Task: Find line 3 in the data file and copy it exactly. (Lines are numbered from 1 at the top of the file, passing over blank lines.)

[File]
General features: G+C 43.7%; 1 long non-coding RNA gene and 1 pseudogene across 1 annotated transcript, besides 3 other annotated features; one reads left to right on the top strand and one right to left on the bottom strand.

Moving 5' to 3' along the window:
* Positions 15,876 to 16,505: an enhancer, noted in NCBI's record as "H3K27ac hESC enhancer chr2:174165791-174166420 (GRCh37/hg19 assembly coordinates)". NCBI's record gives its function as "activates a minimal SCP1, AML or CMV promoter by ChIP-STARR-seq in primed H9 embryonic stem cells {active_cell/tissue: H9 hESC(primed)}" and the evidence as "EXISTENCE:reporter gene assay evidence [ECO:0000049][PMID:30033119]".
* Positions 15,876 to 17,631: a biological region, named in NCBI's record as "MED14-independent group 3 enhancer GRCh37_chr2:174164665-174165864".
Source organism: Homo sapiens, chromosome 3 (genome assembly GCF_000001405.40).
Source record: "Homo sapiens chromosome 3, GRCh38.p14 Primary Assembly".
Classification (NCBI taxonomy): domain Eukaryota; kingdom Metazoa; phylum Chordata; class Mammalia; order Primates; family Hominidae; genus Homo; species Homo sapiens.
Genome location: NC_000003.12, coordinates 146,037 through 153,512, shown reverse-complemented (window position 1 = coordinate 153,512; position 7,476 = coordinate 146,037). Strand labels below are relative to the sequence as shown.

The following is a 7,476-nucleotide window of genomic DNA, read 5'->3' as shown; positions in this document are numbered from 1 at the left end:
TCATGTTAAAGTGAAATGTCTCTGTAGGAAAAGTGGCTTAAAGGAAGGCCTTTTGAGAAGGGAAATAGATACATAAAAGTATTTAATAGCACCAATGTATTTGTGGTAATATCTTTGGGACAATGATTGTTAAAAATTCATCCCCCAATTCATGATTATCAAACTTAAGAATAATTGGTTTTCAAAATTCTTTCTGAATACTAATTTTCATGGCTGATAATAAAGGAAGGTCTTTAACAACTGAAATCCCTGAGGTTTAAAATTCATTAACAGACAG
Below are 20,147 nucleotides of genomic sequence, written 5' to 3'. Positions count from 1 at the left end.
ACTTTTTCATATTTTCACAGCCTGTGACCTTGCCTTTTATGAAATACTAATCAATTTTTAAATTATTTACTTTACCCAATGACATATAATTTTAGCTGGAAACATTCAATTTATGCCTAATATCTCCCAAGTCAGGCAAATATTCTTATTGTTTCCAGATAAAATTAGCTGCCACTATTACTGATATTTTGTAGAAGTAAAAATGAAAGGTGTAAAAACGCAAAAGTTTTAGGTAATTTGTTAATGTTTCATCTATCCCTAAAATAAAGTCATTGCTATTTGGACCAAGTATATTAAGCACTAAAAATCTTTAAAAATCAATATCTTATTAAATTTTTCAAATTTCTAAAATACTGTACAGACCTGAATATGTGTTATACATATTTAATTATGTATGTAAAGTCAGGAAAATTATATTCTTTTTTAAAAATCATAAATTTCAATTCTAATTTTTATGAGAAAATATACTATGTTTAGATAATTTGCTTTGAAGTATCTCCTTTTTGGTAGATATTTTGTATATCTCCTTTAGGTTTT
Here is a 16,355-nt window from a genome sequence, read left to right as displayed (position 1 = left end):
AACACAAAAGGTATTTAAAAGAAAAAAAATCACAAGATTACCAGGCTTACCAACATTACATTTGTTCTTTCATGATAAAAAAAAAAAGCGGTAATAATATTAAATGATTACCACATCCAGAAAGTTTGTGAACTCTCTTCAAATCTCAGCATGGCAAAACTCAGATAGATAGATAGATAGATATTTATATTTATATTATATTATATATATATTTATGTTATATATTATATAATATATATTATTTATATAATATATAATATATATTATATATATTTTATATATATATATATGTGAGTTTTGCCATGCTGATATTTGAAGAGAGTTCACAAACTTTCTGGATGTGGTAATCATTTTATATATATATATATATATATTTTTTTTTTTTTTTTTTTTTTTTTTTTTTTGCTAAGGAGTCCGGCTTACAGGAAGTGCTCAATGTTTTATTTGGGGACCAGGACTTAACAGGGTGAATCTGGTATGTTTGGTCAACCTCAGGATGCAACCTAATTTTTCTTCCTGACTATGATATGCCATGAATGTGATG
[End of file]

* Positions 15,876 to 16,505: an enhancer, noted in NCBI's record as "H3K27ac hESC enhancer chr2:174165791-174166420 (GRCh37/hg19 assembly coordinates)". NCBI's record gives its function as "activates a minimal SCP1, AML or CMV promoter by ChIP-STARR-seq in primed H9 embryonic stem cells {active_cell/tissue: H9 hESC(primed)}" and the evidence as "EXISTENCE:reporter gene assay evidence [ECO:0000049][PMID:30033119]".